Hewlett Packard Enterprise (HPE) announced today that it will acquire rival HPC server maker SGI for $7.75 per share, or about $275 million, inclusive of cash and debt. The deal ends the seven-year reprieve that kept the SGI banner flying after Rackable Systems purchased the bankrupt Silicon Graphics Inc. for $25 million in 2009 and assumed the SGI brand. Bringing SGI into its fold bolsters HPE's high-performance computing and data analytics capabilities and expands its position... Read more…

By Tiffany Trader

ARM Unveils Scalable Vector Extension for HPC at Hot Chips

August 22, 2016

ARM and Fujitsu today announced a scalable vector extension (SVE) to the ARMv8-A architecture intended to enhance ARM capabilities in HPC workloads. Fujitsu is the lead silicon partner in the effort (so far) and will use ARM with SVE technology in its post K computer, Japan’s next flagship supercomputer planned for the 2020 timeframe. This is an important incremental step for ARM, which seeks to push more aggressively into mainstream and HPC server markets. Read more…

By John Russell

IBM Debuts Power8 Chip with NVLink and Three New Systems

September 8, 2016

Not long after revealing more details about its next-gen Power9 chip due in 2017, IBM today rolled out three new Power8-based Linux servers and a new version of its Power8 chip featuring Nvidia’s NVLink interconnect. Read more…

By John Russell

Leading Solution Providers

Vectors: How the Old Became New Again in Supercomputing

September 26, 2016

Vector instructions, once a powerful performance innovation of supercomputing in the 1970s and 1980s became an obsolete technology in the 1990s. But like the mythical phoenix bird, vector instructions have arisen from the ashes. Here is the history of a technology that went from new to old then back to new. Read more…

By Lynd Stringer

US, China Vie for Supercomputing Supremacy

November 14, 2016

The 48th edition of the TOP500 list is fresh off the presses and while there is no new number one system, as previously teased by China, there are a number of notable entrants from the US and around the world and significant trends to report on. Read more…

By Tiffany Trader

Intel Launches Silicon Photonics Chip, Previews Next-Gen Phi for AI

August 18, 2016

At the Intel Developer Forum, held in San Francisco this week, Intel Senior Vice President and General Manager Diane Bryant announced the launch of Intel's Silicon Photonics product line and teased a brand-new Phi product, codenamed "Knights Mill," aimed at machine learning workloads. Read more…

By Tiffany Trader

CPU Benchmarking: Haswell Versus POWER8

June 2, 2015

With OpenPOWER activity ramping up and IBM’s prominent role in the upcoming DOE machines Summit and Sierra, it’s a good time to look at how the IBM POWER CPU stacks up against the x86 Xeon Haswell CPU from Intel. Read more…

By Tiffany Trader

Beyond von Neumann, Neuromorphic Computing Steadily Advances

March 21, 2016

Neuromorphic computing – brain inspired computing – has long been a tantalizing goal. The human brain does with around 20 watts what supercomputers do with megawatts. And power consumption isn’t the only difference. Fundamentally, brains ‘think differently’ than the von Neumann architecture-based computers. While neuromorphic computing progress has been intriguing, it has still not proven very practical. Read more…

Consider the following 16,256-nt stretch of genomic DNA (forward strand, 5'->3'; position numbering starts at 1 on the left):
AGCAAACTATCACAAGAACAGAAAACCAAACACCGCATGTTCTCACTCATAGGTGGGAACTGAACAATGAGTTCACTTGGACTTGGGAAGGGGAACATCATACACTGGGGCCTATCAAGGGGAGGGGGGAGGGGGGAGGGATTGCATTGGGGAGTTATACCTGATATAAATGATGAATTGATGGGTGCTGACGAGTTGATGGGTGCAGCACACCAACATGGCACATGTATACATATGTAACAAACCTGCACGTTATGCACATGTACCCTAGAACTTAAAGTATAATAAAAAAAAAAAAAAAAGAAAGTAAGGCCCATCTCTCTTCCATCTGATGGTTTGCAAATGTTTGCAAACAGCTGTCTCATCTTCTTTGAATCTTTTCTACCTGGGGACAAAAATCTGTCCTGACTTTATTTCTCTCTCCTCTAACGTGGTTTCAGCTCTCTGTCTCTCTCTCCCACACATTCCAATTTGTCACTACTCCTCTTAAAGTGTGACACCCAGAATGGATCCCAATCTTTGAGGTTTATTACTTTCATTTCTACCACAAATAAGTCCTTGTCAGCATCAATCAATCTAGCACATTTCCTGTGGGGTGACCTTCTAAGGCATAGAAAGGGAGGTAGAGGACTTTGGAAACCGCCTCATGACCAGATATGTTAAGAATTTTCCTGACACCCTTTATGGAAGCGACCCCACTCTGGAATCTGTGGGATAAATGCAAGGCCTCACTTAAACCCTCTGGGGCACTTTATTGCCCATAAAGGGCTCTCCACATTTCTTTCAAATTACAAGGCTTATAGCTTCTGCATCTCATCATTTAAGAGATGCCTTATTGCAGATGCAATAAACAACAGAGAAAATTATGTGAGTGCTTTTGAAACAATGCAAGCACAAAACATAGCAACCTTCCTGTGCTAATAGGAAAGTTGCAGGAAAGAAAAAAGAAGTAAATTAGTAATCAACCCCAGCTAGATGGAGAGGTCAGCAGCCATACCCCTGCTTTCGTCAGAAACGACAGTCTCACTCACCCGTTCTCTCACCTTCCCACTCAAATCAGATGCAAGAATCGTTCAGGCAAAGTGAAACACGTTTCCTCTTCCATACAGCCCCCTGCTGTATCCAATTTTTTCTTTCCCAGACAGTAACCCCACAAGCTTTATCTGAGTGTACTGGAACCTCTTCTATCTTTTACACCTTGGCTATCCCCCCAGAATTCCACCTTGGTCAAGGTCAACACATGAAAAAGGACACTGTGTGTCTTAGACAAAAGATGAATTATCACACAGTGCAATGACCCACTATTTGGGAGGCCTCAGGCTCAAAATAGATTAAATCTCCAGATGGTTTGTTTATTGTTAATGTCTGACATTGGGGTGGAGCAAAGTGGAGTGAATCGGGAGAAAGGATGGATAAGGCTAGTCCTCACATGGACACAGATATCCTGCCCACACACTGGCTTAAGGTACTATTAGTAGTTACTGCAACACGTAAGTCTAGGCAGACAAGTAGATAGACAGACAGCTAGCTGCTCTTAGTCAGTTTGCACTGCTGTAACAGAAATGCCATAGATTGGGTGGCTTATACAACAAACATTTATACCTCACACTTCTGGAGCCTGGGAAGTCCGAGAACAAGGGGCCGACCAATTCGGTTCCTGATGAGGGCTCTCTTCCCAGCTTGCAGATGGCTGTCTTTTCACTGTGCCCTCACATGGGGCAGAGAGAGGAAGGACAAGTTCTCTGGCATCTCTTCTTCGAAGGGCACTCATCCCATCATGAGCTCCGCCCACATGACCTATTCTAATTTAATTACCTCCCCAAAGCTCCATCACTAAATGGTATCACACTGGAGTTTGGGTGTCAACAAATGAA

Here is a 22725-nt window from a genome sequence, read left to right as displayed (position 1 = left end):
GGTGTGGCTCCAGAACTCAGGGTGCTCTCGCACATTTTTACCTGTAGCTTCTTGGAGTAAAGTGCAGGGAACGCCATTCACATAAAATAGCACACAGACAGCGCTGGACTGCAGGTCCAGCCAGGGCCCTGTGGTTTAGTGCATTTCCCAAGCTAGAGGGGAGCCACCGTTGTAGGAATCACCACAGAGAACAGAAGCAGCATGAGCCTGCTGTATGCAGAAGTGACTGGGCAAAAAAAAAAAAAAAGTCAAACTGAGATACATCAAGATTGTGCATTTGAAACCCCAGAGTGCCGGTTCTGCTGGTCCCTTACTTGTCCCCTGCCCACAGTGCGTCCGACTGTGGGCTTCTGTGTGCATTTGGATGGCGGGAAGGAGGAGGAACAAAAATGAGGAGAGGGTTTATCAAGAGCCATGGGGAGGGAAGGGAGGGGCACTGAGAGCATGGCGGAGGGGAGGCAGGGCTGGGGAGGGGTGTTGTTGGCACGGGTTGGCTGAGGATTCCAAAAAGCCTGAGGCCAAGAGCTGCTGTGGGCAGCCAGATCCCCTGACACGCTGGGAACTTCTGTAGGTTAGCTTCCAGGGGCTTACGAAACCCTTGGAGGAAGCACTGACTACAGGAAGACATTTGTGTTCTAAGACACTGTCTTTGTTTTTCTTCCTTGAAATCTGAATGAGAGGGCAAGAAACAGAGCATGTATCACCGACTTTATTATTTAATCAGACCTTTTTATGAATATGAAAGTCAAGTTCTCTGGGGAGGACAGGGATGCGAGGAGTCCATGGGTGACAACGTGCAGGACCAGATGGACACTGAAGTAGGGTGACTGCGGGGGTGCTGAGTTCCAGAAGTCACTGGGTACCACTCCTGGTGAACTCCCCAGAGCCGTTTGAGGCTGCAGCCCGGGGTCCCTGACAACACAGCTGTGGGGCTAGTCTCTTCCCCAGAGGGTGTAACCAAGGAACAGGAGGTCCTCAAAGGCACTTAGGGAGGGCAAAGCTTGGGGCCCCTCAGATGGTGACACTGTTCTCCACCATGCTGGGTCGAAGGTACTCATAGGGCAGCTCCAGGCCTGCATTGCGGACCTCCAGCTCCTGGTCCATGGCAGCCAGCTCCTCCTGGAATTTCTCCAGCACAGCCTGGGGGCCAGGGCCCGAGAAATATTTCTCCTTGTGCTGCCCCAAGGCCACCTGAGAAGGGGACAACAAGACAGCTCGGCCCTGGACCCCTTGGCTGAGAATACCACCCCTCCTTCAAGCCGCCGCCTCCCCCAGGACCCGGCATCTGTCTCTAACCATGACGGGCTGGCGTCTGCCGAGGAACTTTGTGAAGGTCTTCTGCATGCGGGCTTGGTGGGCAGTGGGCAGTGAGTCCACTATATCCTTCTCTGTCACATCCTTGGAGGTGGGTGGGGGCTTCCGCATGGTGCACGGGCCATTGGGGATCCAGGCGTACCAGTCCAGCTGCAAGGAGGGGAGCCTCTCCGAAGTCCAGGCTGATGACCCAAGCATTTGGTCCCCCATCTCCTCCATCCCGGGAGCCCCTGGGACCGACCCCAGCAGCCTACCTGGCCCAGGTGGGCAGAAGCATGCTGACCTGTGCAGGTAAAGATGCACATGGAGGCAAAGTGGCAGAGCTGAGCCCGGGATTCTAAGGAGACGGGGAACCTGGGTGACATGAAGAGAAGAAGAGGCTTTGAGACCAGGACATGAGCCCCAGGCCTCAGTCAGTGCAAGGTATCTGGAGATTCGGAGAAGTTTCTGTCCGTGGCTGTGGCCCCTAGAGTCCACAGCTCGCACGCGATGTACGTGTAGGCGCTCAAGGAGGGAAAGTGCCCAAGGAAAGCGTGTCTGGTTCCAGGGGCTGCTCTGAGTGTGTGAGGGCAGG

By John Russell

Dell EMC Engineers Strategy to Democratize HPC

September 29, 2016

The freshly minted Dell EMC division of Dell Technologies is on a mission to take HPC mainstream with a strategy that hinges on engineered solutions, beginning with a focus on three industry verticals: manufacturing, research and life sciences. "Unlike traditional HPC where everybody bought parts, assembled parts and ran the workloads and did iterative engineering, we want folks to focus on time to innovation and let us worry about the infrastructure," said Jim Ganthier, senior vice president, validated solutions organization at Dell EMC Converged Platforms Solution Division. Read more…

By Tiffany Trader

Container App ‘Singularity’ Eases Scientific Computing

October 20, 2016

HPC container platform Singularity is just six months out from its 1.0 release but already is making inroads across the HPC research landscape. It's in use at Lawrence Berkeley National Laboratory (LBNL), where Singularity founder Gregory Kurtzer has worked in the High Performance Computing Services (HPCS) group for 16 years. Read more…

By Tiffany Trader

Micron, Intel Prepare to Launch 3D XPoint Memory

August 16, 2016

Micron Technology used last week’s Flash Memory Summit to roll out its new line of 3D XPoint memory technology jointly developed with Intel while demonstrating the technology in solid-state drives. Micron claimed its Quantx line delivers PCI Express (PCIe) SSD performance with read latencies at less than 10 microseconds and writes at less than 20 microseconds. Read more…

By George Leopold

  • arrow
  • Click Here for More Headlines
  • arrow
Share This